Two items that illustrate the primacy that the political class in Ireland enjoys over the mass of other citizens have appeared in the media within days of each other.
A report in the Irish Examiner on May 16th draws on the latest Socio-Economic Review by Social Justice Ireland to present some stark facts about wealth and poverty in the so-called ‘Republic’ of Ireland. According to Social Justice Ireland (SJI), in 2009 the top 10% of Irish households received a staggering 25.83% of the country’s total disposable income, while the bottom 10% were forced to make do with a meagre 2.39%.
Contained within that top 10% of households are, of course, those members of the political class who wield enormous power which allows them to make, or shape, or sell to the public, those government policies that maintain and even widen the economic gap between the few at the top and the many in between and particularly at the bottom. If we had access to the figures for the top 5%, and especially the top 1%, then the disparity would be even more obscene.
What of the other end of the spectrum? According to SJI’s Review, close to 630,000 Irish citizens are below the poverty line, including up to 220,000 children. 90,000 of these citizens are what is known as the ‘working poor’ – they give up their week to a job, the reward for which toil is a wage that is not sufficient to lift them even marginally out of poverty.
As for the definition of what constitutes the ‘poverty line’ – it is pitched as being below 60% of the median income. In plain terms this amounts, in 2011, to the sum of €222.18 a week, a sum that would not cover the cost of a dinner for two in a moderate restaurant, or a visit to a fashionable hairdressing salon for one well-heeled woman, or a round of golf for a well-heeled man. But €222.18 is the amount that the ‘other’ citizens, if they can be deemed to be citizens in the real sense of the word, must live on week after week after week, the entire sum of money available to cover the cost of staying alive for another seven days, hoping that no unexpected emergencies arise.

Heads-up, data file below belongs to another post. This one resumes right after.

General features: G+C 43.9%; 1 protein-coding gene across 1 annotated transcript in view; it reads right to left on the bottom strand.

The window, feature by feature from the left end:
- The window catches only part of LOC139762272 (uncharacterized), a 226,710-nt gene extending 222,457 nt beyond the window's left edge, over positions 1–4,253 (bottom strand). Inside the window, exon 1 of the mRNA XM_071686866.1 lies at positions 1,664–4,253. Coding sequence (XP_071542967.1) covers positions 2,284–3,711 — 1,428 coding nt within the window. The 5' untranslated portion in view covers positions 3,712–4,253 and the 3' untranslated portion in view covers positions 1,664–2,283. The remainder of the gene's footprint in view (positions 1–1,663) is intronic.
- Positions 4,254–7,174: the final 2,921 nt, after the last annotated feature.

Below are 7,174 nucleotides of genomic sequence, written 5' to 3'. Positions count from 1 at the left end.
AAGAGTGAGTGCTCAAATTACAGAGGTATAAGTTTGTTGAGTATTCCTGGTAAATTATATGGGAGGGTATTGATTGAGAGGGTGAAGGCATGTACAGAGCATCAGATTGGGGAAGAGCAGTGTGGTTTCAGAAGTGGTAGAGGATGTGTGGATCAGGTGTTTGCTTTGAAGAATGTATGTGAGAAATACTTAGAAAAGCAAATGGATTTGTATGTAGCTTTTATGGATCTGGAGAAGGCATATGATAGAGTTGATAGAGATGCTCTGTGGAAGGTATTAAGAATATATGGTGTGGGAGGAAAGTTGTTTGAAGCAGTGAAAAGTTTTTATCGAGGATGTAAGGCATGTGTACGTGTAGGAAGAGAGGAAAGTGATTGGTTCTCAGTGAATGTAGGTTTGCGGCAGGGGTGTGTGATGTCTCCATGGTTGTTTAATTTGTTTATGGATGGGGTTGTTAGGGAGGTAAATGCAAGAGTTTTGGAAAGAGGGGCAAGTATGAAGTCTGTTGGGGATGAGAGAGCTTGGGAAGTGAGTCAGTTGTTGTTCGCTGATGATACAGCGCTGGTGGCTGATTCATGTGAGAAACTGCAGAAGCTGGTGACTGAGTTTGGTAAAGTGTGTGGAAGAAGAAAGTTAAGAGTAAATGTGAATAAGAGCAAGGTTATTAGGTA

Living slightly above this ‘poverty line’ are those who must toil for just marginally more, with no expectation that they can do more than get by, with a bit of luck. No luxuries, no small nest-egg for the rainy day, no margin of error in the spend on shopping. Grind a week in, then another, then another, hoping for the best.
But this rotten government, the latest in a long line of rotten governments, has plans to make that daily and weekly grind even more hopeless. It, like its predecessors, does not ‘have to’ destroy any vestigial hope that the poor and the working poor might have of some small respite from grinding poverty, it has chosen to. Remember that figure – the top 10% of households receive 25.83% of national disposable income! Yet this government, a coalition that includes a political party that pretends to be a social democratic ‘labour’ party, has set its face in one direction only – away from the wealth of the few and towards the miserable income of the many. This is a preposterous and indefensible choice for any political party that would claim to be even half-civilised.
Not content with imposing wage and social welfare reductions on the poorest in society, this government has drawn more of them into the tax net, hit them with a new ‘universal social charge’ and raised the cost of public services. On top of that, this rotten government is doing the bidding of that top 10% by again targetting low-paid workers, intending to dismantle Joint Labour Committee rates of remuneration for overtime and weekend work among other things.
In this latest assault, the government is egged on by large sections of the media who provide air-space and page-space to employers’ representative bodies such as the Irish Business and Employers Confederation (IBEC), the Irish Small and Medium Enterprises Association (ISME) and the Irish Hotels Federation, among others.